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Reminder to politicians: concrete blocks do not help against trucks

Posted by jpluimers on 2019/10/18

These physics lessens at school were useful after all.

TL;DR:

A concrete block of ~1.500kg will loose against a truck of ~9.000kg, especially if that drives 50 km/hour.

It will not stop the truck, but will start moving by itself in unexpected directions and speeds becoming a projectile by itself or worse: usually pieces break off traveling at quite high speed.

The video below shows what happens.

Beton blocks

Over the last year or so, concrete blocks are deployed in many places of the public areas. The usual deeper motivation is to protect against traffic.

The blocks are put on the ground without anchoring for a variety of motivations like flexibility, ease of deployment/removal, cost of blocks (EUR ~100 each) versus anchoring (EUR ~250 per block) in a non-interconnected way.

Often, the rectangular lego-like blocks with 8 bumps are used which come in two varieties: 40cm high (easier to sit on, look more friendly) of a mere 1200kg or 80cm high (look more massive) of only 2400kg.

Other concrete blocks used are roughly the same dimensions, so an average weight of ~1500kg is reasonable.

Trucks

An average truck (at about 10.000 kg) isn’t a static object. In cities they are usually allowed to drive at 50 km/hour, but during assassination attempts they drove much faster and also were much heavier.

Let’s assume however that a truck used is less heavy (not all bad people are smart to get a really heavy truck) at ~9.000kg.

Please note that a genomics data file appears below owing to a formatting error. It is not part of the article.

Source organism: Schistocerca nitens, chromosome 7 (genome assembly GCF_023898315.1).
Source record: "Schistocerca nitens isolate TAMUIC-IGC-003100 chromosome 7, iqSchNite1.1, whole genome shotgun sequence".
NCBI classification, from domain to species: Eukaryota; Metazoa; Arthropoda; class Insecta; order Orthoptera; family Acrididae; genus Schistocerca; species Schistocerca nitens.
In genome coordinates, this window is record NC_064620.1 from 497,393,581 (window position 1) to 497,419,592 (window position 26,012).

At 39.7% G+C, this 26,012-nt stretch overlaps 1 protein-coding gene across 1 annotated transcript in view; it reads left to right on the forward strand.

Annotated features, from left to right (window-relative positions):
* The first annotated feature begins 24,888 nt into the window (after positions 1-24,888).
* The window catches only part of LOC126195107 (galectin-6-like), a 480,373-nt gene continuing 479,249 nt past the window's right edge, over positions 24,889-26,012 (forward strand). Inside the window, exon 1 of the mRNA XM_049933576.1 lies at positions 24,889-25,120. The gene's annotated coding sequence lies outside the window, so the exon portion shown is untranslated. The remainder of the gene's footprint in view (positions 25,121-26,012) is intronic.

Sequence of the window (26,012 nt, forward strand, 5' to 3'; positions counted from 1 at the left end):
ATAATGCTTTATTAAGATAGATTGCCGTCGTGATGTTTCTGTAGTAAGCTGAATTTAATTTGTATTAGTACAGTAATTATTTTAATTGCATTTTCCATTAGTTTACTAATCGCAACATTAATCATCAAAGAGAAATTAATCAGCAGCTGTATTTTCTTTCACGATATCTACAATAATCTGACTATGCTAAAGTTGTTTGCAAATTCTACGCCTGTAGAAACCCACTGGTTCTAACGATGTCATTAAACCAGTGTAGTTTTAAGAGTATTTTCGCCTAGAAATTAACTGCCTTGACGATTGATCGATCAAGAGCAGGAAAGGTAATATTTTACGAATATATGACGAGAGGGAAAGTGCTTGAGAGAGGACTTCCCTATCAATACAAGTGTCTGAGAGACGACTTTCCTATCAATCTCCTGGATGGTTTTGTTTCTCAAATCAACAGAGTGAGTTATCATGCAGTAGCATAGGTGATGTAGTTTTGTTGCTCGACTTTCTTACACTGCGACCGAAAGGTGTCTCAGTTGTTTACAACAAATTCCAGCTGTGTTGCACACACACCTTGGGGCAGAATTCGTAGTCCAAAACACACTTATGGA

Truck concrete collision

The assumptions so far: a truck of 9.000kg at 50 km/hour against a concrete block of 1.500kg at standstill.

Even though a collision with a truck looses some energy, a moving truck has a lot of it. So most of the energy from the truck will be partially or fully transferred via its momentum to the concrete block(s).

The physics involved here are about momentum:

  • momentum = mass * velocity
  • momentum in a system is conserved

Before colliding, the truck has momentum, but the concrete block does not. After the collision, the momentum is divided over truck and concrete block so they both have a velocity.

A few cases that can happen, usually in a combined fashion:

  1. The truck comes to a full stop and all momentum is transferred to the block. The block now travels 9.000/1.500 * 50 km/h which is 200 km/h if it was in front of the truck.
  2. If the concrete wasn’t fully in front of the truck, the truck will move in another direction as well as the concrete block. Those directions are hard to predict for the public.
  3. Part of the concrete comes off during collision. Since their weight is smaller, their speed will be higher (because momentum is conserved) and direction even less predictable.

–jeroen

References

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